Monday, March 24, 2014
Enemy Of The People
It's the rich, says Porter.
The very rich, as F. Scott Fitzgerald said, are different from you and me. That photo is a good illustration. The very rich drive different cars, wear different clothes, shop at different stores and hang around different people.
There is a strong classically-liberal ethos in the Anglo and European spheres which says we will allow you to make as much money as you want, and in return, you will not use your incredible wealth to screw the rest of us over.
Unfortunately the very rich, like the very poor, seemingly cannot help themselves. They must exploit every loophole in the tax code. They must park billions of dollars which rightfully belong to their shareholders in overseas banks. They must lobby for a cheaper workforce. They must fund "color revolutions" and "Arab Springs" which are really just advance payments to rival governors so their particular multi-national can be first out of the gate once the new government settles in.
The very rich do not care about building anything lasting beyond a leg up for their own progeny. They do not care if your neighborhood gets transformed into a barrio; their neighborhood will always look great. They are not loyal to the American, British, French or other nations; they carry their nation with them wherever they go. They don't cut their losses, pay down debt and tighten their belts; they get bailouts. Their companies don't extend forested space or actually reduce their ecological footprint; they just haggle over LEEDS certifications and carbon credits. You are just a consumer among a zillion other consumers whose aggregate transactions make them incredibly wealthy. Governmental relations are just another line item in the business plan.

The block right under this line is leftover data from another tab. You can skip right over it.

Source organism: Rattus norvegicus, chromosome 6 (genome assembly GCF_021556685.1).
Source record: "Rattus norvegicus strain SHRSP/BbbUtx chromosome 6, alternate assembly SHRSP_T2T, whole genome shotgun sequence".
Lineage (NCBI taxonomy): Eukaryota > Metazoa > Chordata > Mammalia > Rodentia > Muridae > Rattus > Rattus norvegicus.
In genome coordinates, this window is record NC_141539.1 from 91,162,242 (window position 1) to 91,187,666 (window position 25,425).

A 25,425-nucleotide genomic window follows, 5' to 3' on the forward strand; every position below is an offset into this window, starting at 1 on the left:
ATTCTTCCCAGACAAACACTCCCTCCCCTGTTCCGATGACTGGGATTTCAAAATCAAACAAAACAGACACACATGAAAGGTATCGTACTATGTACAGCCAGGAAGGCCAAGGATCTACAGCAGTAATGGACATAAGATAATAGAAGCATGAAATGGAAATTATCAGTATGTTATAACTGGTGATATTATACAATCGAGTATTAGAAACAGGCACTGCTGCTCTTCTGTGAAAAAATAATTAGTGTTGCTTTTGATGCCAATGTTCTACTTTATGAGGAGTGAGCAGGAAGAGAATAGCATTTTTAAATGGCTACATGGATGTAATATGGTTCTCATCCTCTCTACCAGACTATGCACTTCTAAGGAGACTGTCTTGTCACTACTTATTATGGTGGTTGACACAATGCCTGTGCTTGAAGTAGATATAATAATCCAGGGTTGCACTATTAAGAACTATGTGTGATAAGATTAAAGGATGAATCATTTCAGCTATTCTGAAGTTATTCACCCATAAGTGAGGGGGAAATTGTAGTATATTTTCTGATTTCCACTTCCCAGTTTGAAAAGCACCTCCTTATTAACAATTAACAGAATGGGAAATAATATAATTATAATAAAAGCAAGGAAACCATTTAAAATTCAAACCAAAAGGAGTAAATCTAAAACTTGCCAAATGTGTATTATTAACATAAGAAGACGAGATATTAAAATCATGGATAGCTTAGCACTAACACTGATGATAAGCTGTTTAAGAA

In sum, the concerns of the very rich are no longer conservative causes, and the Republicans should abandon them.